Why They’re Here
If you encounter a squirrel, the reason is simple—they are looking for food, burying and storing food, or looking for a place to nest. Sometimes, they may be doing all three things in the same place.
Squirrels eat about one pound of food a week, and they bury food to save for winter because the supply can be scarce in the coldest months of the year. It’s a practice called scatter-hoarding. Squirrels use their avid sense of smell to find the food later. They store more food than they need and the seeds and nuts they plant help replenish forests.
Fox squirrels eat acorns, hickory, walnut, beech, mulberry and hawthorn seeds. They will also eat fruits, berries, corn, insects, moths, and beetles. There isn’t a particular breeding season for fox squirrels because they can mate any time during the year. Mating typically reaches its peak in December and June, and the female will give birth to a litter of two to four babies about 45 days after becoming pregnant. Fox squirrels are born naked and blind, and their eyes won’t open until they are about five weeks old. They wean off three weeks later.
Northern flying squirrels feast on nuts, acorns, fungi, and lichens. They will also eat fruit, buds, sap, bird eggs and insects. They breed from March to May and females give birth anywhere from two to five babies about 40 days after becoming pregnant. Northern flying squirrel females only have one litter a year. They will use abandoned tree nests or woodpecker holes to wean the babies, which usually happens around two months of age.
You’ll find Southern flying squirrels where seed-bearing hardwood trees are plentiful. Hickory, maple, beech, and poplar are their favorites. They will also eat berries, seeds, fruits, lichen, tree bark, nuts, insects, eggs and dead animals. Mating happens in early spring and then again in late summer. Female Southern flying squirrels give birth to between two and seven babies about 40 days after becoming pregnant. The babies become independent at four months of age.
Eastern gray squirrels like oaks, walnuts and pine trees because they produce foods that last through the winter. These animals are very common in many cities and thrive in developed areas. They will take up residence wherever there is an abundance of tree nuts. They will also feed on seeds, fruits, mushrooms, tree buds, and blooms. They are very vocal little creatures. They squall, bark, mew, purr, and chatter their teeth to communicate with other squirrels.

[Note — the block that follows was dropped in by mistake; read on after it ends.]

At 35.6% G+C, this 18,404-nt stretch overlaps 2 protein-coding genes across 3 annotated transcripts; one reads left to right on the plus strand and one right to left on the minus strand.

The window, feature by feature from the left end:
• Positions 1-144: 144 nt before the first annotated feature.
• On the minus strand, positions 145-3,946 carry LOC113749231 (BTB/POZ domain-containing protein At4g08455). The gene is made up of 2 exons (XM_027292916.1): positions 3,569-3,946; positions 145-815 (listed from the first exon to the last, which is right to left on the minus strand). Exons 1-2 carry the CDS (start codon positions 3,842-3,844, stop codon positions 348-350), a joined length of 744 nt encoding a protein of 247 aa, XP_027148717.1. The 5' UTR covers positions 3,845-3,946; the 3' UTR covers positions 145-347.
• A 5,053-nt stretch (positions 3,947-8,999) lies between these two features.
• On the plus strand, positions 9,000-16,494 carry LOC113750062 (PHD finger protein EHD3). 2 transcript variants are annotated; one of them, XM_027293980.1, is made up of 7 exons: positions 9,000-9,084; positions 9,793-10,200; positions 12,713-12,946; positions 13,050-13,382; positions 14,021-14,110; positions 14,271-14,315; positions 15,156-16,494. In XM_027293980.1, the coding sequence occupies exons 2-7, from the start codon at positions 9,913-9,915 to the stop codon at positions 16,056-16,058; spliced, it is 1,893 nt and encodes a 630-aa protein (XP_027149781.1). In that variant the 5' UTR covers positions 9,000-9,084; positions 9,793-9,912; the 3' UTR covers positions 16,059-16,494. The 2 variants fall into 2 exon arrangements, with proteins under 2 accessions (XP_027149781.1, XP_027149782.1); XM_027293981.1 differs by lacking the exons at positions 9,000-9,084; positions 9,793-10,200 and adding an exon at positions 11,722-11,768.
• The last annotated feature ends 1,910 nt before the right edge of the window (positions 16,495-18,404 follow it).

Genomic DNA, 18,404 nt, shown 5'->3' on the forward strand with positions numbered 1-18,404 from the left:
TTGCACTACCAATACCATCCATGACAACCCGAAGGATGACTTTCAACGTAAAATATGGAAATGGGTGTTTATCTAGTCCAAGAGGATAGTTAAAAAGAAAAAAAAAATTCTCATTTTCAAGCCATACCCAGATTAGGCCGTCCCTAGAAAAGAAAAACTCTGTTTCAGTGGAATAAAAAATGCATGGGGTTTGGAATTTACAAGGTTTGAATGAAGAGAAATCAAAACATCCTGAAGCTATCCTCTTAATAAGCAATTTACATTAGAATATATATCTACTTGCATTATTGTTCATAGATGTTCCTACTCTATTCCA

Mating happens from late December to February and then again in May through July and usually produces two litters per female. One to eight babies are born per litter. The gestation period is usually around 45 days for the females.
Western gray squirrels eat berries, fungi, green vegetation, and insects, but they primarily eat pine nuts and acorns. Chances are you won’t see many of them since they are considered threatened in Washington and of concern in Oregon and California.
Mating season occurs from December to June. Females will have between one and five babies after about a 45-day gestation period. Western gray squirrels are around six months old when they leave the nest, which is longer than most other squirrels. Western gray squirrels make a hoarse “chuff-chuff-chuff” barking sound.
Of all the types of squirrels in the United States, ground squirrels are probably considered the biggest pest. Mostly because of their digging habit. Their diet changes with the season. Ground squirrels will eat grass, plants, seeds, grains, and nuts.
You can find them across the country and mating time depends on the area of the U.S. they live in, but they typically only breed once a year and females have between seven and eight babies per litter. The young grow quickly and usually wean around the time they are six weeks old.
Red squirrels mostly feed on pine seeds, but they will also eat insects, bark, sap, nuts, fruits, and mushrooms. In the fall, the animal will cut green pine cones from trees and store them in the ground. They also use logs or the base of trees to hide nuts and seeds for the winter months.
Red squirrels mate in late winter. Females will have between three and seven babies about a month after becoming pregnant. They will look for warm, safe places to raise the baby squirrels until it is time to wean them off of the mother, which is usually around eight weeks.
As more land gets developed, or forests are cleared out for timber, squirrels are forced out of their natural habitats and sent looking for new places to live. That can sometimes mean they end up calling your house home.